Over the course of its 65-year history, the Eurovision Song Contest has started remarkably few careers. For every ABBA and Céline Dion, there are hundreds of acts that failed to convert douze points into fuel for success.
Britain’s Bucks Fizz proved to be a rare exception, amassing 20 chart singles – three of them UK #1s – and charting with five studio albums. The quartet of similarly-sized blondes was assembled specifically to record and perform Making Your Mind Up for the 1981 Eurovision Song Contest. All four could sing and brought a range of useful studio and stage experience to the table. But while they looked and sounded the part, they were essentially strangers thrown together in the hope they would gel. Interpersonal connections were little stronger than the Velcro strips that held a couple of satin skirts in place for the song’s eye-catching dance routine.
Initially, none of the four really believed the group had a lifespan beyond the chart run of the Eurovision winner. But RCA Records saw potential and offered a record deal. Their eponymous debut album capitalised on the cheery pop sensibilities of Making Your Mind Up, offering few hints of the more substantial things to come.
1982’s Are You Ready album represented a giant leap up the evolutionary ladder. Spawning two number ones in the shape of The Land Of Make Believe and My Camera Never Lies, it was the group’s commercial and critical high watermark. Subsequent releases would struggle to match its impact.
The Bucks Fizz story reads a bit like Into The Valley Of The Dolls reimagined as a messy Eastenders plotline. While the hitmaking run was rooted in a relentless grind of recording, touring, and promotional travel, somehow the music struggled for attention in the shadow of the media preference for puff pieces and glamorous photo specials.
For all their success, Bucks Fizz were consistently dismissed as manufactured pop puppets, and dogged by seemingly endless snobbery. Even so, their material was covered by seasoned international hitmakers like The Four Seasons, Barry Manilow, Cher, Celine Dion, and ABBA’s Agnetha Fältskog.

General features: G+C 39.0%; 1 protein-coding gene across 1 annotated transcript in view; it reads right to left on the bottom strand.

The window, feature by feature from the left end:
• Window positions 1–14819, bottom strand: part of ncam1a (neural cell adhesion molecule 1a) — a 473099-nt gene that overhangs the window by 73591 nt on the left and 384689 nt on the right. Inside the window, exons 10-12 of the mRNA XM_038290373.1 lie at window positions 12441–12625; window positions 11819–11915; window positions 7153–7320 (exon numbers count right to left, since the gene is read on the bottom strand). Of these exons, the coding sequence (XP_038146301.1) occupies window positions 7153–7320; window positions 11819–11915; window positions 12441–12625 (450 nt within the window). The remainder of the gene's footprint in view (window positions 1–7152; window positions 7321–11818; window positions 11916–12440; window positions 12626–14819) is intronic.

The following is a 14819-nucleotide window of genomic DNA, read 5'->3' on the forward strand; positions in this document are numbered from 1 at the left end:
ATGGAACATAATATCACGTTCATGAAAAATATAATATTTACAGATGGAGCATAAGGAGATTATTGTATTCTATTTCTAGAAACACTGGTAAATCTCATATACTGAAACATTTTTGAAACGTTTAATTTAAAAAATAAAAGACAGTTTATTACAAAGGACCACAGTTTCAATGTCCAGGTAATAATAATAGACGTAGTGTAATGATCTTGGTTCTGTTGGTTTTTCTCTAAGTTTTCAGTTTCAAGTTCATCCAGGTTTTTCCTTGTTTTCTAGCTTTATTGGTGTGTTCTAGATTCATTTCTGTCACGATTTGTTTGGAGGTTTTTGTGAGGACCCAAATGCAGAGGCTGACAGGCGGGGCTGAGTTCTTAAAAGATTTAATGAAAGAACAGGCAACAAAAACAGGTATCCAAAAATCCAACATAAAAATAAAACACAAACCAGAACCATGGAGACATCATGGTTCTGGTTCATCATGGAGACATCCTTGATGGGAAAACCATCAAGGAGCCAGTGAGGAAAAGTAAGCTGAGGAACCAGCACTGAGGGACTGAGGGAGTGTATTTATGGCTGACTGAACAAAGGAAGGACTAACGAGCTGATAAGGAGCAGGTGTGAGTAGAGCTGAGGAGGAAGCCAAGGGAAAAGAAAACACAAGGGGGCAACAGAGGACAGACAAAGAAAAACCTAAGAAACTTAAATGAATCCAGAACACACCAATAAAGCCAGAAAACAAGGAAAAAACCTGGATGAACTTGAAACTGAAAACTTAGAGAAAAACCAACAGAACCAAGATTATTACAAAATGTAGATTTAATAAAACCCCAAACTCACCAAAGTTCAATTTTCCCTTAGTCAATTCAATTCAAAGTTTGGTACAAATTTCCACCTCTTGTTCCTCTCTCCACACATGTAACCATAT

In late 1984, a near fatal bus crash brought priorities into sharper focus. It looked like Mike Nolan might not emerge from a coma but, when he did, he endured the long term effects of a brain injury. The others suffered a range of less serious injuries.
Finally seeing more to life, a deeply unhappy Jay Aston left within months, exposing an ill-advised romantic entanglement and backstage disharmony at odds with the group’s sunny image.
Her replacement, Shelley Preston quit after five years, accelerating a series of revolving-door line-up changes that eventually led to a ruinous partnership with former pop rival David Van Day.
A few wilderness years followed, during which some hatchets were finally buried and the wisdom of age nurtured bonds that youth, ego and immaturity had previously worked against. While Jay Aston returned to the fold, litigation had put the name ‘Bucks Fizz’ beyond use for anyone but founding member Bobby G.
Gigs were performed under unwieldy permutations of the members’ names and references to the old group. Finally, they elected to operate as The Fizz – a legally uncontentious nickname that was coined by fans in the 1980s – and recruited another Eurovision veteran, Bobby McVeigh, to replace Bobby G.
The Fizz have released three albums since 2017, produced by Mike Stock, and bettered some of their heyday chart positions. But this incarnation of the group hasn’t had a smooth ride either.
Bobby McVay couldn’t sustain the onerous commute from his home in Italy, quitting after the comeback album’s promotional campaign. Then disaster struck when Jay Aston was diagnosed with mouth cancer.
With the group’s future far from certain, they held their nerve with the release of 2018’s Christmas With The Fizz album. Happily, treatment, surgery and physical therapy has seen Aston return to good health and she completed work on last year’s Smoke & Mirrors album, which emerged just as Covid 19 brought the shutters down on promotional activities.
Now a three-piece, The Fizz’s tenacity represents a triumph against the odds. With forty chequered years under their Velcro belts and more new material promised, maybe it’s finally time for some critical reappraisal. From 1981 to 2020, the various incarnations of Bucks Fizz/The Fizz have racked up some pop peaches worth rediscovering!
Why not visit The Fizz?
Find out what Cheryl, Mike and Jay are up to in 2021 by visiting their Official Site